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Claims(11)
What is claimed is:
1. An air/fuel control method for an engine including a NOx sensor positioned in operative relationship to a catalytic converter, the method comprising the steps of:
providing a base fuel signal related to a quantity of air inducted into the engine;
generating a bias signal for biasing said base fuel signal towards a leaner air/fuel ratio;
monitoring an output of said NOx sensor to detect a predetermined exhaust gas NOx value representing a minimum desired NOx conversion efficiency; and
modifying said base fuel signal as a function of said bias signal corresponding to said predetermined exhaust gas NOx value to maintain the air/fuel ratio at a value corresponding to a maximum desired NOx conversion efficiency.
2. A method of maintaining the conversion efficiency of a catalytic converter within a predetermined efficiency window, said catalytic converter being associated with a vehicle having an engine associated with an exhaust gas oxygen sensor and NOx sensor, the method comprising the steps of:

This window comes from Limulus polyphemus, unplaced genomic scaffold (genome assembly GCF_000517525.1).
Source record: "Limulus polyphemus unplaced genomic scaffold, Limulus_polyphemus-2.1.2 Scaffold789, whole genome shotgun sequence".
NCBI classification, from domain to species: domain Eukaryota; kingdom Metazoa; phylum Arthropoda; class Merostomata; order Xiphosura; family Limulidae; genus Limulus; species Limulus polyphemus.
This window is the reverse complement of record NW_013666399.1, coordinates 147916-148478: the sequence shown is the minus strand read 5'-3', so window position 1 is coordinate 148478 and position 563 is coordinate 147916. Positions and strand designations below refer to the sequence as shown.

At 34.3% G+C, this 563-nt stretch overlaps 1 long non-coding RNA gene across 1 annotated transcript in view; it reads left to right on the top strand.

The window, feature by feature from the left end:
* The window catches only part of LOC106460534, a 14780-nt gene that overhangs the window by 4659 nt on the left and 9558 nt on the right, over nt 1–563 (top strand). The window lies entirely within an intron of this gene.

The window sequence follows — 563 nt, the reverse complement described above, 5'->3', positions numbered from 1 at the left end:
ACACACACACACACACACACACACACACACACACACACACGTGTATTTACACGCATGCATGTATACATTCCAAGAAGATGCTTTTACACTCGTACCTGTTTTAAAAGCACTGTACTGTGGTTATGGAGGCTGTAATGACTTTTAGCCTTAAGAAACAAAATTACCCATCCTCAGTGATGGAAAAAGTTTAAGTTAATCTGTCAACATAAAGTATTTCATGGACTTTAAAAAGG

determining a base fuel signal related to a quantity of air inducted into the engine by said exhaust gas oxygen sensor;
iteratively perturbing said base fuel signal by a bias signal until said NOx sensor indicates a predetermined NOx value corresponding to a minimum desired NOx conversion efficiency level; and
modifying said base fuel signal as a function of said bias signal corresponding to said predetermined exhaust gas NOx value to maintain the air/fuel ratio at a value corresponding to a maximum desired NOx conversion efficiency.